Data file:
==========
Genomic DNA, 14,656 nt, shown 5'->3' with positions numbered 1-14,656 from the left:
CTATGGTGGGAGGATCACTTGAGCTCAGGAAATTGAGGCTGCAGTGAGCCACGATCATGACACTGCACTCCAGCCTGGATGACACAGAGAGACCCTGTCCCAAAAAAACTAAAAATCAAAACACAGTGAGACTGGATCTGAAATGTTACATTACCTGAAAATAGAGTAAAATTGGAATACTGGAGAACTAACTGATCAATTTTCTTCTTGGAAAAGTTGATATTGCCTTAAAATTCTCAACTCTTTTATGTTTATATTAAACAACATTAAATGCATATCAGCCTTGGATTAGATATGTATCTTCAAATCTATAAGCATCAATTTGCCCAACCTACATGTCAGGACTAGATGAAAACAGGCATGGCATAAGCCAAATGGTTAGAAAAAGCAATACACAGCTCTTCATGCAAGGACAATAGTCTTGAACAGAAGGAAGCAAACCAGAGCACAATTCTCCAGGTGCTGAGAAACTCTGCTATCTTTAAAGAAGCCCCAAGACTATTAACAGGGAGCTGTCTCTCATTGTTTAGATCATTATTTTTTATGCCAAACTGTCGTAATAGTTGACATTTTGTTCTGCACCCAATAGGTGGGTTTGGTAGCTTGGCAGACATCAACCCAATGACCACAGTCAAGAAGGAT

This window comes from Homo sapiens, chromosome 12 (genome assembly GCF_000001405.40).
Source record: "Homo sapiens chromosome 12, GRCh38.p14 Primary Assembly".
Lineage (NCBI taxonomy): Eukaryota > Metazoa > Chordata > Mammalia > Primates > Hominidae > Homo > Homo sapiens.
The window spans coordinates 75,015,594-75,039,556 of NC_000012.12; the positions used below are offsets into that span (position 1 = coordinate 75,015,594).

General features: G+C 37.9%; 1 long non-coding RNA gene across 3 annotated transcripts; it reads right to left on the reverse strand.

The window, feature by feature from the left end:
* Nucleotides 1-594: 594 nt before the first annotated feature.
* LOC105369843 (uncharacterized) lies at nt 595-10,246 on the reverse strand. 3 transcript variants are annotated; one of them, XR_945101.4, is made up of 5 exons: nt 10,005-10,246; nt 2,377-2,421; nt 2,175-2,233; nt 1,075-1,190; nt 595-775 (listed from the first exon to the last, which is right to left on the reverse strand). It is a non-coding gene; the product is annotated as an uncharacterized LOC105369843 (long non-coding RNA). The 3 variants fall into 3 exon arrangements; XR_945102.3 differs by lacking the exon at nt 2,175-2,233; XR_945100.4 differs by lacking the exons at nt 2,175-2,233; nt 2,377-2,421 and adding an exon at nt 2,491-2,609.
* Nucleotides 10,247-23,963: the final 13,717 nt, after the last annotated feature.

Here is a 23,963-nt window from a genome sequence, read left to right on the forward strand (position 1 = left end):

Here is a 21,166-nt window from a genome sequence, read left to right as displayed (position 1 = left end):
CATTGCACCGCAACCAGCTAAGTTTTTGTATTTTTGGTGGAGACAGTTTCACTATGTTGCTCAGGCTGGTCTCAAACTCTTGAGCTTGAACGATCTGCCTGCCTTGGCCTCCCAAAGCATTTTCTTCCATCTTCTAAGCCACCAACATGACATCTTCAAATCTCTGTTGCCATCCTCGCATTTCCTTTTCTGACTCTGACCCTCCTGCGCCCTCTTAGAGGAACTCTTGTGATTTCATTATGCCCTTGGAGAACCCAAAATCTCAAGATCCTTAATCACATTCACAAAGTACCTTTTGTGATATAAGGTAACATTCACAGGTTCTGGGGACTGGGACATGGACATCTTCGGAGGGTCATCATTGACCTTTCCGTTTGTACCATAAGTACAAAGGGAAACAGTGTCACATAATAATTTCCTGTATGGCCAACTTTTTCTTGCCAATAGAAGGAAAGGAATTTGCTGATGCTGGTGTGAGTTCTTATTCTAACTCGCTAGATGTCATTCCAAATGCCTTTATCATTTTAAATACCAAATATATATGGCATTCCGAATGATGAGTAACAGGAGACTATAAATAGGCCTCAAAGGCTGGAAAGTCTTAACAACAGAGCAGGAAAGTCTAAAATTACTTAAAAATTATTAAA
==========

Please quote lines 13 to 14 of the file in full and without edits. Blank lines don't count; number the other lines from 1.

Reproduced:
Here is a 21,166-nt window from a genome sequence, read left to right as displayed (position 1 = left end):
CATTGCACCGCAACCAGCTAAGTTTTTGTATTTTTGGTGGAGACAGTTTCACTATGTTGCTCAGGCTGGTCTCAAACTCTTGAGCTTGAACGATCTGCCTGCCTTGGCCTCCCAAAGCATTTTCTTCCATCTTCTAAGCCACCAACATGACATCTTCAAATCTCTGTTGCCATCCTCGCATTTCCTTTTCTGACTCTGACCCTCCTGCGCCCTCTTAGAGGAACTCTTGTGATTTCATTATGCCCTTGGAGAACCCAAAATCTCAAGATCCTTAATCACATTCACAAAGTACCTTTTGTGATATAAGGTAACATTCACAGGTTCTGGGGACTGGGACATGGACATCTTCGGAGGGTCATCATTGACCTTTCCGTTTGTACCATAAGTACAAAGGGAAACAGTGTCACATAATAATTTCCTGTATGGCCAACTTTTTCTTGCCAATAGAAGGAAAGGAATTTGCTGATGCTGGTGTGAGTTCTTATTCTAACTCGCTAGATGTCATTCCAAATGCCTTTATCATTTTAAATACCAAATATATATGGCATTCCGAATGATGAGTAACAGGAGACTATAAATAGGCCTCAAAGGCTGGAAAGTCTTAACAACAGAGCAGGAAAGTCTAAAATTACTTAAAAATTATTAAA